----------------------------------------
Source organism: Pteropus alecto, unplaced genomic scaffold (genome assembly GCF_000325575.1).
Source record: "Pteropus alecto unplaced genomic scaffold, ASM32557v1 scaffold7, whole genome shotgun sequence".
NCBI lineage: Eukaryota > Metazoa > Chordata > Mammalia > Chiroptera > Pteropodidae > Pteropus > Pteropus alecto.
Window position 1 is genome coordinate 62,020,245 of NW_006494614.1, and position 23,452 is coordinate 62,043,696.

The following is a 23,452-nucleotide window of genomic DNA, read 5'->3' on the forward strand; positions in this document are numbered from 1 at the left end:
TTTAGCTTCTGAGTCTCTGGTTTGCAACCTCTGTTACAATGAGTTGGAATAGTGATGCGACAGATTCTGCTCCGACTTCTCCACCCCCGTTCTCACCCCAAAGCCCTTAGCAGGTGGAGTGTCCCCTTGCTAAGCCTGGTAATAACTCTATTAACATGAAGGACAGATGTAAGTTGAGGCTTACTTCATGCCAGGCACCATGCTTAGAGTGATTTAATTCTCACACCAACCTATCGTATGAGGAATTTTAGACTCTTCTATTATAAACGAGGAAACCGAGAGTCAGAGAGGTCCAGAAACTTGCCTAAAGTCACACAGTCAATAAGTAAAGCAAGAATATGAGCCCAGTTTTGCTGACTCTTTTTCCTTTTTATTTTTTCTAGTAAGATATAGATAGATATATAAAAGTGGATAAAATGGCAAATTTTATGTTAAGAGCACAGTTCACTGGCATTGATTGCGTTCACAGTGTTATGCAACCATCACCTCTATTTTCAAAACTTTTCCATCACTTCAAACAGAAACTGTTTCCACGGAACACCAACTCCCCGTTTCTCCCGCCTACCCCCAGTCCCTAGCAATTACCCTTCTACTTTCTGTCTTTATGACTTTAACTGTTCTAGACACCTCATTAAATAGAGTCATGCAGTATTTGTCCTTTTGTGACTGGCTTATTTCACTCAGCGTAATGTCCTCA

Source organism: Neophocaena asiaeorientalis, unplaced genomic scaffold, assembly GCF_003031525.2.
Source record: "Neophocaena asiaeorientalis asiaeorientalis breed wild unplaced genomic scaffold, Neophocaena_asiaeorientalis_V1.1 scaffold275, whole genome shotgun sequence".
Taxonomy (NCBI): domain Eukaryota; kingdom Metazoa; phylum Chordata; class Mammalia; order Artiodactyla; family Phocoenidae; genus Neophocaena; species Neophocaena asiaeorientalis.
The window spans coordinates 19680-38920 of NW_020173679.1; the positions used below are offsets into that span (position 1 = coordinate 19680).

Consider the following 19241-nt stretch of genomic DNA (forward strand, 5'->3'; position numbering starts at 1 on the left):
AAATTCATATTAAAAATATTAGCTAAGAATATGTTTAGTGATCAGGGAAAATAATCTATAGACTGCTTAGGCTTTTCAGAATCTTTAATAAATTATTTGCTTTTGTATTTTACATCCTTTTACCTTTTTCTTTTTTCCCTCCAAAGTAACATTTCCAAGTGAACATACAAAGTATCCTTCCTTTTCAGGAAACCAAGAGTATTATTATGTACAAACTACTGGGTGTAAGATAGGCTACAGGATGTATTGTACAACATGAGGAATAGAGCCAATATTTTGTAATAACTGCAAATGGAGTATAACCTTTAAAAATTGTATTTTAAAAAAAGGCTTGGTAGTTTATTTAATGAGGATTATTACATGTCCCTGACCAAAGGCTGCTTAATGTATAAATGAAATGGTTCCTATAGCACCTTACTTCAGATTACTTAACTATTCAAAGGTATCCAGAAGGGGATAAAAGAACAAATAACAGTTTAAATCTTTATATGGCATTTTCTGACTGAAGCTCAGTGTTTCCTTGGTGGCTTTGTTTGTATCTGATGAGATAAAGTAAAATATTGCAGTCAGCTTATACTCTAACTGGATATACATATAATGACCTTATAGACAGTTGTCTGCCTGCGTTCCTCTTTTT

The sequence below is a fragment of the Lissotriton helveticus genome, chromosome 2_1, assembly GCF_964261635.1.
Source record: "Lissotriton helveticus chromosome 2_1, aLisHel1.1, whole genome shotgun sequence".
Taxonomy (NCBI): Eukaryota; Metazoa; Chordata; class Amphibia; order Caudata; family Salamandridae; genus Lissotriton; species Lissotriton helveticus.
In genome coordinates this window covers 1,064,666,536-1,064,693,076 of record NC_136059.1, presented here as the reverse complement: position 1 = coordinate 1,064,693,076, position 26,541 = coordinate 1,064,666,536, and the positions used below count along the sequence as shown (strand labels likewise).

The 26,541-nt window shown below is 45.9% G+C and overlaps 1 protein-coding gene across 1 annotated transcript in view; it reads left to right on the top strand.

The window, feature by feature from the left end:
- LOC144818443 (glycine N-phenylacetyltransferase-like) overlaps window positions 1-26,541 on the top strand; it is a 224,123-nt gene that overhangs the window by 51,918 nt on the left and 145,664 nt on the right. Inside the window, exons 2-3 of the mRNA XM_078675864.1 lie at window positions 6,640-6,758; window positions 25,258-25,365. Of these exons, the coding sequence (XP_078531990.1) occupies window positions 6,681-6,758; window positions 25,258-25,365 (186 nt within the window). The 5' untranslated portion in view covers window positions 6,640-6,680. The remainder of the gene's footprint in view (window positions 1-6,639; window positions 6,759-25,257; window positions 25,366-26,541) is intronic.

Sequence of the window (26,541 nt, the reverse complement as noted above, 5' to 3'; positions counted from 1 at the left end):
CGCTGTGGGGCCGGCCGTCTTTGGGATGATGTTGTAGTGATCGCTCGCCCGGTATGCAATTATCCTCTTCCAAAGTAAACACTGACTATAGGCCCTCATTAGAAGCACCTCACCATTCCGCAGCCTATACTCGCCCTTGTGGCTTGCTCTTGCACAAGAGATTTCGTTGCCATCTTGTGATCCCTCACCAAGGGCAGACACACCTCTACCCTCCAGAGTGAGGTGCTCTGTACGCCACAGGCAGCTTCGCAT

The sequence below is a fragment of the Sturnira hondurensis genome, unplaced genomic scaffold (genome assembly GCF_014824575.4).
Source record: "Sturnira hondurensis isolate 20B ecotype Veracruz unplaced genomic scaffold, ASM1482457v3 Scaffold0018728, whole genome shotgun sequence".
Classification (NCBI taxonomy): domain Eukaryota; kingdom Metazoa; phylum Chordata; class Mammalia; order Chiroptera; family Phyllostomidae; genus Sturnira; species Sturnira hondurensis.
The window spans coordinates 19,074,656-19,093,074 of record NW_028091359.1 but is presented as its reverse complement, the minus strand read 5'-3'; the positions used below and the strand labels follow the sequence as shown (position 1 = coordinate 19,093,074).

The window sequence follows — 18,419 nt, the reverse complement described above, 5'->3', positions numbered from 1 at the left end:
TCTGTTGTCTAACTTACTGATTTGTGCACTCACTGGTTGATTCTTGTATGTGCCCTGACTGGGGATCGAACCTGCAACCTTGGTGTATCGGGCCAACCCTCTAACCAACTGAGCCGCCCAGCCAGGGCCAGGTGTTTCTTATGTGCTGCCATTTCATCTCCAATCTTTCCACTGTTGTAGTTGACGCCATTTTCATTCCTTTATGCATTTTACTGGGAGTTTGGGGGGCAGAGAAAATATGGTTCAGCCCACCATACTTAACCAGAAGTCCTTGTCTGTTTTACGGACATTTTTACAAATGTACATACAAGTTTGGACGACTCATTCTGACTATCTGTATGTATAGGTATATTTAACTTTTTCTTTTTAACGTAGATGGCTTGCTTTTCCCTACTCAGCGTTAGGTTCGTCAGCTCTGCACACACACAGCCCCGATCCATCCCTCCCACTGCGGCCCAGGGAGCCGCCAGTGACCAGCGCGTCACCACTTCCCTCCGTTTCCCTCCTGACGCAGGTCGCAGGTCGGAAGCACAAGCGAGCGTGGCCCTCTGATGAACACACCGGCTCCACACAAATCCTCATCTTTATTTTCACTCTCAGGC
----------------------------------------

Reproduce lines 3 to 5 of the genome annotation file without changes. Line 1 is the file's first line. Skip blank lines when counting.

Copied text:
NCBI lineage: Eukaryota > Metazoa > Chordata > Mammalia > Chiroptera > Pteropodidae > Pteropus > Pteropus alecto.
Window position 1 is genome coordinate 62,020,245 of NW_006494614.1, and position 23,452 is coordinate 62,043,696.

The following is a 23,452-nucleotide window of genomic DNA, read 5'->3' on the forward strand; positions in this document are numbered from 1 at the left end: